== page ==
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fund investor, while the same amount invested in the S&P 500 grew to $2,358,275. Even better, an investor who owned an all-equity, small value tilted, globally diversified index portfolio would have grown a $100,000 investment to $3,272,448. Clearly, investor behavior can have a far more negative impact on investments than investors realize.

The Folly of Active Investing The perils of active investing have been well chronicled throughout history. In fact, nearly 300 years ago, a Dutch pictorial book titled “Het Groote Tafereel der Dwaasheid,” or “The Great Mirror of Folly” painstakingly portrayed the fates that befell investors who heavily speculated as the world’s first major stock market crash unfolded. In the late 1600s, stock exchanges were formed in Amsterdam, Paris and London to bring together buyers and sellers of shares, mostly in companies relating to trade, banking and insurance centered on maritime expansion in the East and West Indies and along the Mississippi River. The “Tafereel” depicts the promise and ultimate financial devastation experienced by the many investors who became swept up in the allure of amassing quick fortunes in the stock market or “wind trade.” The book includes approximately 79 copper engravings that tell the tales of hope, hype, speculation and devastation. It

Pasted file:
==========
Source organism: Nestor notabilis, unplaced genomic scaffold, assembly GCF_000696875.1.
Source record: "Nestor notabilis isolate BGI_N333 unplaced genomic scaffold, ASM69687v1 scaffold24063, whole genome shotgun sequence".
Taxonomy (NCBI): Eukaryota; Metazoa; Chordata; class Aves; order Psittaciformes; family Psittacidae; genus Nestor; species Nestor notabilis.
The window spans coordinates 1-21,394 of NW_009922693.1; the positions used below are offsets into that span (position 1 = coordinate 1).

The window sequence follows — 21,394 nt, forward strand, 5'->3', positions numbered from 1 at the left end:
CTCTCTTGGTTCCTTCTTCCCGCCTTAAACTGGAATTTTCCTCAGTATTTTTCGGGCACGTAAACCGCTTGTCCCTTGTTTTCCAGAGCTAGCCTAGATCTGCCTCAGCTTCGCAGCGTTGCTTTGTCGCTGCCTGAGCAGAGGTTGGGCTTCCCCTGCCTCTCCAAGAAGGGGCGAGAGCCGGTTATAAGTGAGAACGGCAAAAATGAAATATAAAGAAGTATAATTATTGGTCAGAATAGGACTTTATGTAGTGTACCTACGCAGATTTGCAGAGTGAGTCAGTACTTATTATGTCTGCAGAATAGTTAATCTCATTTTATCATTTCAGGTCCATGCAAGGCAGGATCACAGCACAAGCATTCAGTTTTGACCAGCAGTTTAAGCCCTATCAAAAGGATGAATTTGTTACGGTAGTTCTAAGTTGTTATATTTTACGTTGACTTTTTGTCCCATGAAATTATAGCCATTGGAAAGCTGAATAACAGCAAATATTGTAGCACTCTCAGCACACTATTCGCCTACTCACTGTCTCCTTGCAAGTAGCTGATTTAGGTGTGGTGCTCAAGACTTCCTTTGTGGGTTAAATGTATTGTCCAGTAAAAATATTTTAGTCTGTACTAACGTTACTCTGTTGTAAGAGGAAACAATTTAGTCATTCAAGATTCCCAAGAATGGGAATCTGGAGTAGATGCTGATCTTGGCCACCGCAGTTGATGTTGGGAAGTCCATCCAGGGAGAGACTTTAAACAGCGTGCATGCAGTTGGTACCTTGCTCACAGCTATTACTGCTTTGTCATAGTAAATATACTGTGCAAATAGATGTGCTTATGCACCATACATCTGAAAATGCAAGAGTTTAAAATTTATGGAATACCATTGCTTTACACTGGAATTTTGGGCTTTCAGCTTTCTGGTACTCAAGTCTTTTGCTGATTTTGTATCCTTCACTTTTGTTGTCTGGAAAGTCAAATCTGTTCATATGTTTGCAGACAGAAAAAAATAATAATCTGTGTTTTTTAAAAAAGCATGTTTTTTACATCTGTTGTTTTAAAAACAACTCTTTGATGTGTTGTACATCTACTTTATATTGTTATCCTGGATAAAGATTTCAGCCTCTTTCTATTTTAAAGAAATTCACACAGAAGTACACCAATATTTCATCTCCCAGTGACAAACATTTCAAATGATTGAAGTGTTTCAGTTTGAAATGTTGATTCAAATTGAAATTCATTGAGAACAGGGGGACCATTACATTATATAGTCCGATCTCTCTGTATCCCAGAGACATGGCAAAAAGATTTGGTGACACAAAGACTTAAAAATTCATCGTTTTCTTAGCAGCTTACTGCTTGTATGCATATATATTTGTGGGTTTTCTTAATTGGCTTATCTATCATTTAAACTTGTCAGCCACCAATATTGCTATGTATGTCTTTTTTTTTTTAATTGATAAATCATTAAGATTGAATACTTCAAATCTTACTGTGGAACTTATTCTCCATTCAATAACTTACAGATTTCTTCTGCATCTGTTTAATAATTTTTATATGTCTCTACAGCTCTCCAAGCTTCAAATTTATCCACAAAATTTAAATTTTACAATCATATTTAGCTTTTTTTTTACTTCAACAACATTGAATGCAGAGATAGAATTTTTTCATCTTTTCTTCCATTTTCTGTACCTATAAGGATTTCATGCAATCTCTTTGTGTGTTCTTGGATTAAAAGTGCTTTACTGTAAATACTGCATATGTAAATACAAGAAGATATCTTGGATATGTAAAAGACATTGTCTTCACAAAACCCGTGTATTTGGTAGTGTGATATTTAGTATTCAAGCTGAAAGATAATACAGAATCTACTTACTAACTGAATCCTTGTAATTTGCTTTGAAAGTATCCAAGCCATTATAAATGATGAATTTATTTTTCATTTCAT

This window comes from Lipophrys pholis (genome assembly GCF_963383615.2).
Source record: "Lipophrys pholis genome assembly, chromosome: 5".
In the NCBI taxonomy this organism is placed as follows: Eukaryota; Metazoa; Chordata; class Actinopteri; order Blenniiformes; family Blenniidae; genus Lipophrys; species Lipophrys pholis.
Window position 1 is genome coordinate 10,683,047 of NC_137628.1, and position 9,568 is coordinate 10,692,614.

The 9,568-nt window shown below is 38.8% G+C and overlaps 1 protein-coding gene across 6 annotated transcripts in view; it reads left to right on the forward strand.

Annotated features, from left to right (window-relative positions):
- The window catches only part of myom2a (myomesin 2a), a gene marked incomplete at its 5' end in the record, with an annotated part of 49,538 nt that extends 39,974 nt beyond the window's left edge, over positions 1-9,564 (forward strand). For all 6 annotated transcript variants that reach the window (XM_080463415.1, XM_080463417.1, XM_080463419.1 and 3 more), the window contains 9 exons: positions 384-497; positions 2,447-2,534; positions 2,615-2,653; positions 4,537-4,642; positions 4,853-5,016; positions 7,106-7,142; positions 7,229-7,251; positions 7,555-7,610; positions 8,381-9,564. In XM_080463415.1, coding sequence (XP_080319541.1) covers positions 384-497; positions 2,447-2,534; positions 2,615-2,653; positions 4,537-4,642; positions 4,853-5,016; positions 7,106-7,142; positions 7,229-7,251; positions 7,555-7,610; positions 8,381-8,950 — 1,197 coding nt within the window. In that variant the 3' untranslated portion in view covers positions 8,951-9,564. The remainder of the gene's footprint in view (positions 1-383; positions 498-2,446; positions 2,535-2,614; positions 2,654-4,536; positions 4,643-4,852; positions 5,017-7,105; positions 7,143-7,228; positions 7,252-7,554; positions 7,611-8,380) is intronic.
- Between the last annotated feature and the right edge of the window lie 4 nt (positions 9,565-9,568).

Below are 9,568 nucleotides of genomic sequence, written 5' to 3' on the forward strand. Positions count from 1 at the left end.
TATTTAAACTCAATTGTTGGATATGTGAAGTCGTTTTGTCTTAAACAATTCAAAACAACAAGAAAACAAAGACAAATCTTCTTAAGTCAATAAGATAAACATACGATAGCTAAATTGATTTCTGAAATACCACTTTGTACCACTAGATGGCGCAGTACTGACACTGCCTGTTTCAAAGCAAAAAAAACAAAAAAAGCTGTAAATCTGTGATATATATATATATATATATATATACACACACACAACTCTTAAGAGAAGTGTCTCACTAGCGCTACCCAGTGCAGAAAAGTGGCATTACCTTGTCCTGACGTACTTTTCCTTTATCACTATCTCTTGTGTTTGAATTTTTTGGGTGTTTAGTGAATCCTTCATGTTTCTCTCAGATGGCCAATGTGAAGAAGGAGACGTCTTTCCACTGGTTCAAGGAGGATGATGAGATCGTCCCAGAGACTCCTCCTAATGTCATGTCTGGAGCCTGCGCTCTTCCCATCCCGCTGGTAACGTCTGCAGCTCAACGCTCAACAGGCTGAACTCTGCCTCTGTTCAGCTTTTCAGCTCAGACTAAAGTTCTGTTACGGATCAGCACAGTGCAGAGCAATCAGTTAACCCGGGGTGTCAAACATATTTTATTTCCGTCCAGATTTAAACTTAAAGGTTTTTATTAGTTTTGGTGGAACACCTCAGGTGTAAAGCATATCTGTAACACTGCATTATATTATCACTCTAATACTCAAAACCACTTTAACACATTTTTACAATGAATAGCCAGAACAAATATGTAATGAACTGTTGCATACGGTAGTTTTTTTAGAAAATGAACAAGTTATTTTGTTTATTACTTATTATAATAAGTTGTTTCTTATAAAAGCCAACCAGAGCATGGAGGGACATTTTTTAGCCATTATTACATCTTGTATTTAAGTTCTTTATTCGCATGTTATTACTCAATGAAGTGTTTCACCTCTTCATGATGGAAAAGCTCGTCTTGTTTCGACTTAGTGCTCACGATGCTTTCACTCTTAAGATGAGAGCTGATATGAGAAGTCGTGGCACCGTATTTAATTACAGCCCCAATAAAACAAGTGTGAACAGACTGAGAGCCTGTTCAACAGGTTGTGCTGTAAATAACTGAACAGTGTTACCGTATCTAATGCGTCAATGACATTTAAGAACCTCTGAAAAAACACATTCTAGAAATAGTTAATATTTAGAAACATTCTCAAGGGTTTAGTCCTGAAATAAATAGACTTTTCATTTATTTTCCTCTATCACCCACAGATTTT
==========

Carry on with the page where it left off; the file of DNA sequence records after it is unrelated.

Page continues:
Index Funds: The 12-Step Recovery Program for Active Investors  

This book reveals the potential land mines and pitfalls of active investing and educates readers on the benefits of passive investing with i...

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